References to changes in the weather, meaning the kitchen either needed to be open for a longer period, or could close early, are also recorded. A committee meeting on 28th December 1882 voted that, based on a change for the better in the weather, that the kitchen should close on December 30th. In 1892 the kitchen was opened on February 23rd, while a committee meeting on March 17th voted to keep it open for another fortnight. However, a meeting on March 24th noted that, owing to a change in the weather, the kitchen should close at the end of the week.

Equally, the soup kitchen doesn’t appear to have been run every year, despite records indicating periods of heavy snowfall, or cold and wet weather during these years. For instance, there is a gap between 1855 and 1860 and another gap between 1861 and 1867.

There is no clear record of where the kitchen was actually located, and it may have varied from year to year. In 1854 a vote of thanks was given to a Mr Johnson for the use of his kitchen. In the 1851 Census there are 2 possible Mr Johnsons. One is Thomas Johnson, recorded as a grocer and tea dealer, living on Narrowgate Street; the other is William Johnson, recorded as an actuary of the Alnwick Savings Bank, who lived at 11 Bondgate Street. Mr Johnson also donated a large pot in 1864, which held 120 gallons. In the same year thanks were given to His Grace the Duke of Northumberland for a room in Bailiffgate Square in which the pot could be placed. A note on the minutes for 1875 states that the distribution of soup will commence at 11.30am, using the entrance by Green Batt.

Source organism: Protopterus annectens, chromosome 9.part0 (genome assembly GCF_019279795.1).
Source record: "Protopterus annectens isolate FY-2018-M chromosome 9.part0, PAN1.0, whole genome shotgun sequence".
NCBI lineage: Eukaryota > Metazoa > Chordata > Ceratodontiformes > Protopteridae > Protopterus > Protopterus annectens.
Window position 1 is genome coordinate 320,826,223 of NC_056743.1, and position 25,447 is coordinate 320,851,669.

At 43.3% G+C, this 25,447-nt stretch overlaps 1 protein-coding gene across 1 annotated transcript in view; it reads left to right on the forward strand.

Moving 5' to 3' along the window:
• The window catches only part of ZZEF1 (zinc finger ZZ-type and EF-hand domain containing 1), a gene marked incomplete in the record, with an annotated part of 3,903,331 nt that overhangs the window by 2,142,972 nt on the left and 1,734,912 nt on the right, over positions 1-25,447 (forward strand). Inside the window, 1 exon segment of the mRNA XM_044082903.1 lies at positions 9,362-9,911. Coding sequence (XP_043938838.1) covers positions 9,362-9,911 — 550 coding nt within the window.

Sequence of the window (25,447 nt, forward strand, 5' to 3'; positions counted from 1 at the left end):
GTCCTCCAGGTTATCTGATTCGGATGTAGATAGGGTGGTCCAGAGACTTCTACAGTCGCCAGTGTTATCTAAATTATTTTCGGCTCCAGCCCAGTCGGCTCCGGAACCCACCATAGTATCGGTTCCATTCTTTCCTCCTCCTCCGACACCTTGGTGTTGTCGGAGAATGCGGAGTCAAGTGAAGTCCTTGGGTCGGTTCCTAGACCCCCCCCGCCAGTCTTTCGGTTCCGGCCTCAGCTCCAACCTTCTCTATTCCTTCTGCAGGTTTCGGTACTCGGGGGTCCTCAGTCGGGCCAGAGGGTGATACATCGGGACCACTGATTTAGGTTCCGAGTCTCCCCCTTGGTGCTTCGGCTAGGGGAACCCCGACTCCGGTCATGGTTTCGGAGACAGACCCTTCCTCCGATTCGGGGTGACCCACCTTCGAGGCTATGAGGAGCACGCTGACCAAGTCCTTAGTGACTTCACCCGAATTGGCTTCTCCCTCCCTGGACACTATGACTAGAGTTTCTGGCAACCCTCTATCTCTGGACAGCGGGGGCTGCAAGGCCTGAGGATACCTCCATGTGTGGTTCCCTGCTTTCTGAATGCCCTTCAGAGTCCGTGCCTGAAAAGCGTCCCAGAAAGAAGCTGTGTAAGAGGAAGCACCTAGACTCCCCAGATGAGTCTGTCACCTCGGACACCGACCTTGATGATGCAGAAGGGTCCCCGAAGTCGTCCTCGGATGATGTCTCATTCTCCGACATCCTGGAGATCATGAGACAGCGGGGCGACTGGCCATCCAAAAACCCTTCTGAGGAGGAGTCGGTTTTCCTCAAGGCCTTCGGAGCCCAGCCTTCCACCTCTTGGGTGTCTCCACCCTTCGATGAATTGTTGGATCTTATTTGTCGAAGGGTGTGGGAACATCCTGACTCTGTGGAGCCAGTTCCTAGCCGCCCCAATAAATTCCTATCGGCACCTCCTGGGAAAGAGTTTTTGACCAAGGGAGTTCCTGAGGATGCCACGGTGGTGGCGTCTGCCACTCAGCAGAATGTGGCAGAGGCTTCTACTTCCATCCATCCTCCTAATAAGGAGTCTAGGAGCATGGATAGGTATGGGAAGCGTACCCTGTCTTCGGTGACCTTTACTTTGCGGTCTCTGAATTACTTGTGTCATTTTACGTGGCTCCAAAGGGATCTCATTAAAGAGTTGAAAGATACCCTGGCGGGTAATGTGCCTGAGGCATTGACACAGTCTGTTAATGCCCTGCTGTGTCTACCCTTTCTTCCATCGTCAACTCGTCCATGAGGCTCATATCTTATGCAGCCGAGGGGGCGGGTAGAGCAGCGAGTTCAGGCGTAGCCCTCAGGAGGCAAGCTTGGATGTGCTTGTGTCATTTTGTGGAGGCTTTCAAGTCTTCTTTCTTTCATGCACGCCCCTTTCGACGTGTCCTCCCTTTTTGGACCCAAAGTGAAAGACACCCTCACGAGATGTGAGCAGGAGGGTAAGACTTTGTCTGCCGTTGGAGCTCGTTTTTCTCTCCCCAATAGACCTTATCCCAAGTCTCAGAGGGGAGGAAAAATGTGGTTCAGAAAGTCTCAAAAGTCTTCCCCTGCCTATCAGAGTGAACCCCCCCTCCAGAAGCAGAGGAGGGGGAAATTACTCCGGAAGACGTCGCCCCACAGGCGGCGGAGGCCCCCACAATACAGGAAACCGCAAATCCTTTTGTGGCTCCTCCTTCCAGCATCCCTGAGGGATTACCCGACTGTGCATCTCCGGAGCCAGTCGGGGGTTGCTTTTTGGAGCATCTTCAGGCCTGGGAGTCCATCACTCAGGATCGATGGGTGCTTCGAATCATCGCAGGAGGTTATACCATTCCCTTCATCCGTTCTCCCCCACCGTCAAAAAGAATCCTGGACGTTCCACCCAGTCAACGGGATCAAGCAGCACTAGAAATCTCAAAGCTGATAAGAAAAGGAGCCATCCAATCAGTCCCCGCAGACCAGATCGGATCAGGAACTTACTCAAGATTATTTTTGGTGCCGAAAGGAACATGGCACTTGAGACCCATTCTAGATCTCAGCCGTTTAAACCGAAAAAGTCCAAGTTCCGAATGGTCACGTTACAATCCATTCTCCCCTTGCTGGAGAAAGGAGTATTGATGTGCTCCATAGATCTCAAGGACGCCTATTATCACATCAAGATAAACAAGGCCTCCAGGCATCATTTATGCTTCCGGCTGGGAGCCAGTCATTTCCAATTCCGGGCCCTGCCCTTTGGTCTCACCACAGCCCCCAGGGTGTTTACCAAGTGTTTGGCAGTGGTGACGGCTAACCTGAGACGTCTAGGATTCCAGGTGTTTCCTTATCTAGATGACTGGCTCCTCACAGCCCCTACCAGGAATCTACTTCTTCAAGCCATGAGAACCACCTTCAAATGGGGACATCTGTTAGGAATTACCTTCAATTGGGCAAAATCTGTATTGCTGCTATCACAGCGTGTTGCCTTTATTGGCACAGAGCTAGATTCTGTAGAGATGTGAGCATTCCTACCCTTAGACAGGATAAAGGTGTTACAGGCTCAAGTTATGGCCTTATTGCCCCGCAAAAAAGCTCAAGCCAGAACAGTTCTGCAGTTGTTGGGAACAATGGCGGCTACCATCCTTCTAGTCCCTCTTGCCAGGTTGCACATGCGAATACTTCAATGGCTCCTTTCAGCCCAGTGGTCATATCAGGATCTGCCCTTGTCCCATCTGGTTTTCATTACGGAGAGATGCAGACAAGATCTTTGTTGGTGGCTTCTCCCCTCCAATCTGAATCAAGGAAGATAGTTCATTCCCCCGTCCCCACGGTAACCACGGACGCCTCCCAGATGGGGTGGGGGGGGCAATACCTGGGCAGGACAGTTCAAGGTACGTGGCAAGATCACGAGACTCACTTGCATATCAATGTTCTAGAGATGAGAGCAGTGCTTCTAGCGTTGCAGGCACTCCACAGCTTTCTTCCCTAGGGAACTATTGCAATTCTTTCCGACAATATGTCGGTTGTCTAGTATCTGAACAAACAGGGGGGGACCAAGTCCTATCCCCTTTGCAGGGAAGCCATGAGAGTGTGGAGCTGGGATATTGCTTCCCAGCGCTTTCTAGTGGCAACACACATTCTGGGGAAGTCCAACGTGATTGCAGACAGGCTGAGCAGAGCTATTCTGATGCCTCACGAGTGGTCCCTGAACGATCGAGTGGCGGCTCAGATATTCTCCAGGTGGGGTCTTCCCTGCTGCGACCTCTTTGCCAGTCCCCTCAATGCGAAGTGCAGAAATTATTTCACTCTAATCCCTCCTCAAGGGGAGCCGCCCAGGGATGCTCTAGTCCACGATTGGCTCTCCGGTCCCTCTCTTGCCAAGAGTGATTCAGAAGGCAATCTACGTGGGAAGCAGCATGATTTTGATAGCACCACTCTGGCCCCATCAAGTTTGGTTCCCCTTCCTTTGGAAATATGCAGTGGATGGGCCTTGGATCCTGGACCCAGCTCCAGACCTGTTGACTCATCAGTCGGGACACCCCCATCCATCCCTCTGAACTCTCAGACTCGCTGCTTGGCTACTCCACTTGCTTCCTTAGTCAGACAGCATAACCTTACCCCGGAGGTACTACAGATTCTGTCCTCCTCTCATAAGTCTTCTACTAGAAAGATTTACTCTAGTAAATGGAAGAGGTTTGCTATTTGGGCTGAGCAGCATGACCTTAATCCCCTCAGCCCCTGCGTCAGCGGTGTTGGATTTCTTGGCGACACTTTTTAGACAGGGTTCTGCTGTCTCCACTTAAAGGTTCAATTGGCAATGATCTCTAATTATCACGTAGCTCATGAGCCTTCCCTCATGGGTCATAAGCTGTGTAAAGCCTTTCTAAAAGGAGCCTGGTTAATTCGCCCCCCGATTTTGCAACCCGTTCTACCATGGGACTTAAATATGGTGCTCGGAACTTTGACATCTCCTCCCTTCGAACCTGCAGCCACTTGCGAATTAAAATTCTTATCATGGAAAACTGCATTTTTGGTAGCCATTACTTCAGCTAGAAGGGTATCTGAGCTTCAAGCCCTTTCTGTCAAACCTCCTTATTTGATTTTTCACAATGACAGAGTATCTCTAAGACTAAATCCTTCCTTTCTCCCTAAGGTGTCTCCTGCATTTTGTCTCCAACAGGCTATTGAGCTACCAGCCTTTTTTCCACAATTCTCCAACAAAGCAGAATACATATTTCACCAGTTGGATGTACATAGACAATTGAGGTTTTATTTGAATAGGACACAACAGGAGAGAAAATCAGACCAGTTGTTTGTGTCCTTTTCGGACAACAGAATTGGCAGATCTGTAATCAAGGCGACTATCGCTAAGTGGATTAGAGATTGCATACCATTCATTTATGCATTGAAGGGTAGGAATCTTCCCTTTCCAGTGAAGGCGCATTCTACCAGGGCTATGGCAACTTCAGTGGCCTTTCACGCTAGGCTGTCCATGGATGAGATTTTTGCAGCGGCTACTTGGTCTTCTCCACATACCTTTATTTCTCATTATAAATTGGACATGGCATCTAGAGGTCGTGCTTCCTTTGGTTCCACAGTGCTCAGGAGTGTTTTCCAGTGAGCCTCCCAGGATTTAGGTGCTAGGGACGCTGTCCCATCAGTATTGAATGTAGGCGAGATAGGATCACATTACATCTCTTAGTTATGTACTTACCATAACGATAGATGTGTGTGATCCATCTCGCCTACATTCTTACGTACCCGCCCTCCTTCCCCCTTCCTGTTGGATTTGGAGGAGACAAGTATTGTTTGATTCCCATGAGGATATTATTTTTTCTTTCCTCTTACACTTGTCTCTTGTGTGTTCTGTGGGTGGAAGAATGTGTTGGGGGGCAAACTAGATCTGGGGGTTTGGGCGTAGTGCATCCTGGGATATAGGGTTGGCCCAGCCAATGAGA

The soup kitchen was run by a committee of the prominent citizens of Alnwick, all of whom were men. A chairman, treasurer and secretary were all elected by the members of the committee, quite often these were clergymen. In the 1850s and 60s the Rev. Court Granville, vicar of St. Michael’s, was chairman on several occasions. Members of the general committee also formed sub-committees, which oversaw different aspects of the soup kitchen. These included committees to oversee the distribution of soup on a weekly basis, with further committees set up for the purchase of meat, bread and vegetables.

All committee members gave subscriptions to fund the kitchen, but they also appealed for donations of money and vegetables from others, including local shopkeepers. It is noticeable that the minutes distinguish between gentlemen and tradesmen when discussing appealing for subscriptions. Most subscribers gave a guinea (£1 1s), with occasional gifts of 2 guineas recorded in the lists published in the Alnwick Mercury. Although clearly not allowed to be members of the committees, women were allowed to give their mite. A list of subscribers in 1879 included Mrs G.H. Thompson, who gave half a guinea (10s 6d), while a list of additional subscribers, published on December 8th that year, included a further 6 women. The same list records that Mr J.J. Horsley donated one load of turnips and Mr R. Hudson gave a bag of carrots.

Particularly hard times are also briefly recorded in the minutes, with a reference to cases of families affected by fever in December 1882. The committee voted to decide whether to issue tickets to such families on its own merits. Possibly a hint that it was those deemed as the “deserving poor” that received the tickets, rather than the really destitute.

Sources Consulted

Carstairs, Philip (2017) Soup and Reform: Improving the Poor and Reforming Immigrants through Soup Kitchens 1870-1910. International Journal of Historical Archaeology 21. 901-936. Available from [accessed 25 March, 2023]

Weather Consultancy Services (2023) Weather In History 1850 to 1899 AD. Available from [accessed March 25, 2023]